So far, for me, parenthood is much, much harder than I ever expected. It hurts a whole lot more — infinitely more. It’s hard and sharp and brilliantly beautiful, like looking straight at the sun through a diamond prism. The hardest thing in the world; the most compellingly gorgeous; so bright and dazzling you can’t look away, but the longer you look, the more painful it becomes, the more you cry, and the more permanent damage you sustain.
Sometimes I think about the saying, “Whatever doesn’t kill you makes you stronger.” I’ve thought about that idea so many times over the past two years. August’s death didn’t kill me, but it most certainly weakened me. Applying the above metaphor, I guess my soul is the part of me that has sustained permanent damage. Or maybe not my soul, exactly, but my emotional self: the part of me that feels broken due to this one event — his death. Or maybe my soul and my emotional being are one and the same, and both have been changed forever; both are less whole than they once were.
Since August died I have wrestled with questions about meaning and meaninglessness — “What the fuck is the point?” kinds of questions. Losing him is teaching me such a worthwhile lesson about myself: that I am not special. That I am just one among many in this world, this life. Believing I was lucky or untouchable was the most misleading of illusions, and one based in the simple fact that until August died, nothing ever happened to challenge that belief.
That is a great thing to learn. We are all the same. Losing August is also teaching me about pain, suffering and compassion: I have such a much greater capacity now for all three. This enables me to connect more readily and genuinely with others in pain.
But I don’t know if that helps them. They are still in pain, even if I’m feeling it exquisitely with them. How does that help? Besides, when you’re in pain, you aren’t really aware of others sharing it with you. You just hurt. And hurt, and hurt. At least for me, it created a huge self-absorption that lifted only when the pain stopped being quite so constant. I think this may be common: You only start to notice other people again, and feel grateful that they were there the whole time, helping you carry that impossibly heavy load, once your pain has begun to lift.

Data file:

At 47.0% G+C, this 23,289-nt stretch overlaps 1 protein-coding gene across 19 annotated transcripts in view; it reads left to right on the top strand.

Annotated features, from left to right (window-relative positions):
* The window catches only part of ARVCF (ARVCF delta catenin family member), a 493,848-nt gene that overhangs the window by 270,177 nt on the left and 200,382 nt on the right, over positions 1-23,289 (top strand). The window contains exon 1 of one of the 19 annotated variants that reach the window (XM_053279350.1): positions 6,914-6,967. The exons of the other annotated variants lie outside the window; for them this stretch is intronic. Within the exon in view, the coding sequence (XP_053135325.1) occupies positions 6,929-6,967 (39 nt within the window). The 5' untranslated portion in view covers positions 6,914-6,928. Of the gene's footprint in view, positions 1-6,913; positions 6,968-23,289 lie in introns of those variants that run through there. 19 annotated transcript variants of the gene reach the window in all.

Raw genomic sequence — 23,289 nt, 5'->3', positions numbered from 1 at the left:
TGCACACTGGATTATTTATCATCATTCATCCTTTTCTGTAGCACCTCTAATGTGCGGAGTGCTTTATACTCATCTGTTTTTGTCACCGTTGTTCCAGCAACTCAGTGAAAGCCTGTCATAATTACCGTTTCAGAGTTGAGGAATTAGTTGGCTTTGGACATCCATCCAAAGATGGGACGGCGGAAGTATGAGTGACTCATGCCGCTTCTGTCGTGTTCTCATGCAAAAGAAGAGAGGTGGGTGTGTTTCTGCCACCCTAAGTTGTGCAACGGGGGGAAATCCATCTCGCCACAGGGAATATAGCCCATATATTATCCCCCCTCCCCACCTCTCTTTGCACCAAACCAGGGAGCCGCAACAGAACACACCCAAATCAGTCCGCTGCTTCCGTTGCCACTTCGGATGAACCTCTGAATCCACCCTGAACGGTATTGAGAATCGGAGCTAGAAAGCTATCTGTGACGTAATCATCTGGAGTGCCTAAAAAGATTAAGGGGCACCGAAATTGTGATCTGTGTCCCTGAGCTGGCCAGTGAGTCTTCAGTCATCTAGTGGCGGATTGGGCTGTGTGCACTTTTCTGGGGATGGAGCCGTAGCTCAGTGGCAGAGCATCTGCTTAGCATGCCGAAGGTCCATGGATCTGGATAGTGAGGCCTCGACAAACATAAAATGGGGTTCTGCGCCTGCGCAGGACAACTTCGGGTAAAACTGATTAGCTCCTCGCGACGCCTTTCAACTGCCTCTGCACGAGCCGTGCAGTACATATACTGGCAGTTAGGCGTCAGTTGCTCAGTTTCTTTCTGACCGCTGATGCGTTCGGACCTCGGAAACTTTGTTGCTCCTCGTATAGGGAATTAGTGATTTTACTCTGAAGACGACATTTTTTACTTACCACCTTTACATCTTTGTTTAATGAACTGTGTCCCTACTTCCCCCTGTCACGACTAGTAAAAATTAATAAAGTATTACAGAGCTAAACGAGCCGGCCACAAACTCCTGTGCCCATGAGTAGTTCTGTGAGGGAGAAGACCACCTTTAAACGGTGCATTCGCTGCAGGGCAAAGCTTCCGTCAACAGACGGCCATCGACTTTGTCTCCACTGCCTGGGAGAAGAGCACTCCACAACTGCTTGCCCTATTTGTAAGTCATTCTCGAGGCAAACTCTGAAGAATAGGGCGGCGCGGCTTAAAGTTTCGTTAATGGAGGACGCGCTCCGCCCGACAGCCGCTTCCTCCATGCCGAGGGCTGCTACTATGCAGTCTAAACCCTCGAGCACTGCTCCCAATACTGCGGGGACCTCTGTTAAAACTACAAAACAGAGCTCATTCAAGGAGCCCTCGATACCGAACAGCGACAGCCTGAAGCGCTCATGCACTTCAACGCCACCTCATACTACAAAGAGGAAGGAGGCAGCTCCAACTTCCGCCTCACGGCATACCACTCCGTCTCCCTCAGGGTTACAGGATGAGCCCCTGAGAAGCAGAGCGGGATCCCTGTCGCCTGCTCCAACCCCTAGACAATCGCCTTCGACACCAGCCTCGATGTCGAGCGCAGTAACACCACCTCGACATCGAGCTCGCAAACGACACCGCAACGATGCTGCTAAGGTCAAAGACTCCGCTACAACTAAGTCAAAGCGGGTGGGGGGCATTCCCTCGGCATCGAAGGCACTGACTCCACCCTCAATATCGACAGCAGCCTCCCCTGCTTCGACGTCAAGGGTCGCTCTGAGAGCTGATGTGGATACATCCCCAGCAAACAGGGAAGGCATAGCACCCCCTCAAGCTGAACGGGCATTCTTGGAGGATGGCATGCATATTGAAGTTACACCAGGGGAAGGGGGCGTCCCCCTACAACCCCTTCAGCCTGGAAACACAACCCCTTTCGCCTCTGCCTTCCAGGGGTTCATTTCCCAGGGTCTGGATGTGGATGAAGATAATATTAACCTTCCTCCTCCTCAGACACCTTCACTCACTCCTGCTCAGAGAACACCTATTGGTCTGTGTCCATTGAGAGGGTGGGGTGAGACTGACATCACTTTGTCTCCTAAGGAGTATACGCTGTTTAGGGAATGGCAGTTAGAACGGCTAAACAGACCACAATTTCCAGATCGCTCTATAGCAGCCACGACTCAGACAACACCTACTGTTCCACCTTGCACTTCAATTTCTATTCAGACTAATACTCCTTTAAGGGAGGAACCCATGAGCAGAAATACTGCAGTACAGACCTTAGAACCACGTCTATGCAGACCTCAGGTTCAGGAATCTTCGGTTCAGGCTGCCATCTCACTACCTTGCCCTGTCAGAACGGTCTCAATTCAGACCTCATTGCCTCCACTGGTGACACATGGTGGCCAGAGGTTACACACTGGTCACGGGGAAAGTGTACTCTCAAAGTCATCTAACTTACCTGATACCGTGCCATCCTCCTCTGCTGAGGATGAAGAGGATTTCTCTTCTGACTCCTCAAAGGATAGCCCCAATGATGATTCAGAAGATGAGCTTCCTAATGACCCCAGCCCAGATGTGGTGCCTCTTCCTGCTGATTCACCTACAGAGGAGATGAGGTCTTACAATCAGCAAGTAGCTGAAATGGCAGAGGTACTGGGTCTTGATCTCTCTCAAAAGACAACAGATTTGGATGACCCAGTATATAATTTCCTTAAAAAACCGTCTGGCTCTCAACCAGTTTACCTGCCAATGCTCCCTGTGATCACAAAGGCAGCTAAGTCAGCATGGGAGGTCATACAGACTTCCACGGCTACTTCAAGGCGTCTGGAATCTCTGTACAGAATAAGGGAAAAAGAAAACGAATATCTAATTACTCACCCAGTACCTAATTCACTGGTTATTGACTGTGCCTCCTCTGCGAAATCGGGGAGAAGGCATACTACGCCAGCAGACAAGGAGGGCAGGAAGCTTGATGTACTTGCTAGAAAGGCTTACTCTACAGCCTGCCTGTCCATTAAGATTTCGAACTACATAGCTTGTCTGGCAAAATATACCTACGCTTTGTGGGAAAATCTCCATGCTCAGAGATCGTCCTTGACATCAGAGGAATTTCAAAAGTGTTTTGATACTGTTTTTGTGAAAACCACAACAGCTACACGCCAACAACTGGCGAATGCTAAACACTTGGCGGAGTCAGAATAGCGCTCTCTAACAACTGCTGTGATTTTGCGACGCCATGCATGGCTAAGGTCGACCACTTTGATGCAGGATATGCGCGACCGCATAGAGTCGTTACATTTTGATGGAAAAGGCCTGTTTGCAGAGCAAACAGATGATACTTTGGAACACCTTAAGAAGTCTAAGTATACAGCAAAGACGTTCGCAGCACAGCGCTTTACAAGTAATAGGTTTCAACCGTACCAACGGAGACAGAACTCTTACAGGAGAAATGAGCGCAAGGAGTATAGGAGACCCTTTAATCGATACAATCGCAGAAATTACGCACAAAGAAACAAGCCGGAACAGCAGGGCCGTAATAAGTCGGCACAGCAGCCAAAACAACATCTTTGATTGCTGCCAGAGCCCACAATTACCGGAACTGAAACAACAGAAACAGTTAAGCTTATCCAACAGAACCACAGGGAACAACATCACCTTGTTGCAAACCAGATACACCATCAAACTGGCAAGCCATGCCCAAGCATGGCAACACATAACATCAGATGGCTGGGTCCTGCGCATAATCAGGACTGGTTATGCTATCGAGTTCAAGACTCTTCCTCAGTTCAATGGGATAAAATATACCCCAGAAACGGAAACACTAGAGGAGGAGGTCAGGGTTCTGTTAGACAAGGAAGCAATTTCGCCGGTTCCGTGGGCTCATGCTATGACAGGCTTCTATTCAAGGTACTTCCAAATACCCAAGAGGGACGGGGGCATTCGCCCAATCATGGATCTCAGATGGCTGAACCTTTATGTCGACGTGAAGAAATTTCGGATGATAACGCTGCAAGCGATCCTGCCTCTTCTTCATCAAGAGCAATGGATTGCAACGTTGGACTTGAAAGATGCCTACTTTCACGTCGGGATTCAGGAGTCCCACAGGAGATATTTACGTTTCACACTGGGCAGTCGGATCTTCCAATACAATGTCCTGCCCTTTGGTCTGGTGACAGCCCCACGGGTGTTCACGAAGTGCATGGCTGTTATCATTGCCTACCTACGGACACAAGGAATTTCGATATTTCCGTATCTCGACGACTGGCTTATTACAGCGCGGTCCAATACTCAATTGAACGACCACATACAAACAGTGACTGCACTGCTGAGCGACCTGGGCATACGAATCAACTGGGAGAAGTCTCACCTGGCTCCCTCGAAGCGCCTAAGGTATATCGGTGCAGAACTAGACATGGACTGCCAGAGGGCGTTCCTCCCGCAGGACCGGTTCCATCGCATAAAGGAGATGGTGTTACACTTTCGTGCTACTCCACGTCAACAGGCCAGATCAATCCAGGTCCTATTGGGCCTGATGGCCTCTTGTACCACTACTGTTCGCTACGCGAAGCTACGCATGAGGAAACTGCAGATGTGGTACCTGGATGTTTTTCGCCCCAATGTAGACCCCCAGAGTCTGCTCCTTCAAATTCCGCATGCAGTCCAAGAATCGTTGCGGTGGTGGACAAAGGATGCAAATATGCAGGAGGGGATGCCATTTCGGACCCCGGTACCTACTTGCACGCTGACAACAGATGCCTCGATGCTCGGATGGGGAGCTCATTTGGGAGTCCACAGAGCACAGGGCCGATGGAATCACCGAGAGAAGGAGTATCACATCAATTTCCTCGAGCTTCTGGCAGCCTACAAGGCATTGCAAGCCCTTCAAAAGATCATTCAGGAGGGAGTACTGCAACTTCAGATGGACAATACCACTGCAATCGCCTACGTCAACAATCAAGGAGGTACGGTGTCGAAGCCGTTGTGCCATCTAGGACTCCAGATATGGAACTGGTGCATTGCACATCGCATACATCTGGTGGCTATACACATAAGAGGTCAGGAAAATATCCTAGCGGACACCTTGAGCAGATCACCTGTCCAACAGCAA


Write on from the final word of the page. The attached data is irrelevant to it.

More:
Also: Two years ago! August was born and died two whole, long years ago. Soon it will be three, and five, and ten. Pearl, August’s sister, will be a toddler and a child and a preteen, a young woman, an adult. As we move further and further from August’s existence in time, will his absence hurt less? Will the trauma of his birth recede? Will his life turn out to have more meaning, or less, or both? Will this mountain of shit seem less like it happened yesterday? Will it become more abstract? Will it start to seem like just an event — a particularly sad one, but just one amongst the jumble of all the events of our lives?
I think I am glad for the lessons… I’m not sure. All in all, since becoming a mom two years ago, I just feel sadder and more confused. Everything is even more of a contradiction than ever before. I feel more fucked, but also luckier, because August died. Eternally devastated, and yet richer: Had he never been here at all, I would be like a paper-cutout version of myself. Now the truth of life, the wisdom of the universe, the complexity of being human, seem somewhat closer, and yet entirely out of reach. I will never understand. Anything. Ever.
Speaking of things I will never understand: My friend Esme died on January 1 this year. I keep thinking of her mother — how she must be feeling the screaming shock, the bright, mad, ripping pain that I felt when August died. Right now, she is inside that insane fun house that I was inside once. I hold her in my heart with so much love and commiseration. Most likely, she will find her way out of that fun house, but right now I imagine that all she can see is her own, warped reflection, stretched and twisted in countless mirrors, and the Exit sign nowhere to be found.
One of the biggest fears you have when your child dies is that after a while, no one will remember anymore, and your child will no longer matter. One thing that comforts me about my friend Esme is that I do not think that’s possible with her. She was the brightest light, the kindest, most encouraging and enthusiastic person I think I’ve ever known. She had hundreds of friends; maybe thousands. She made each of us feel like her favorite person. There’s no way we could forget her. I hope her mother knows.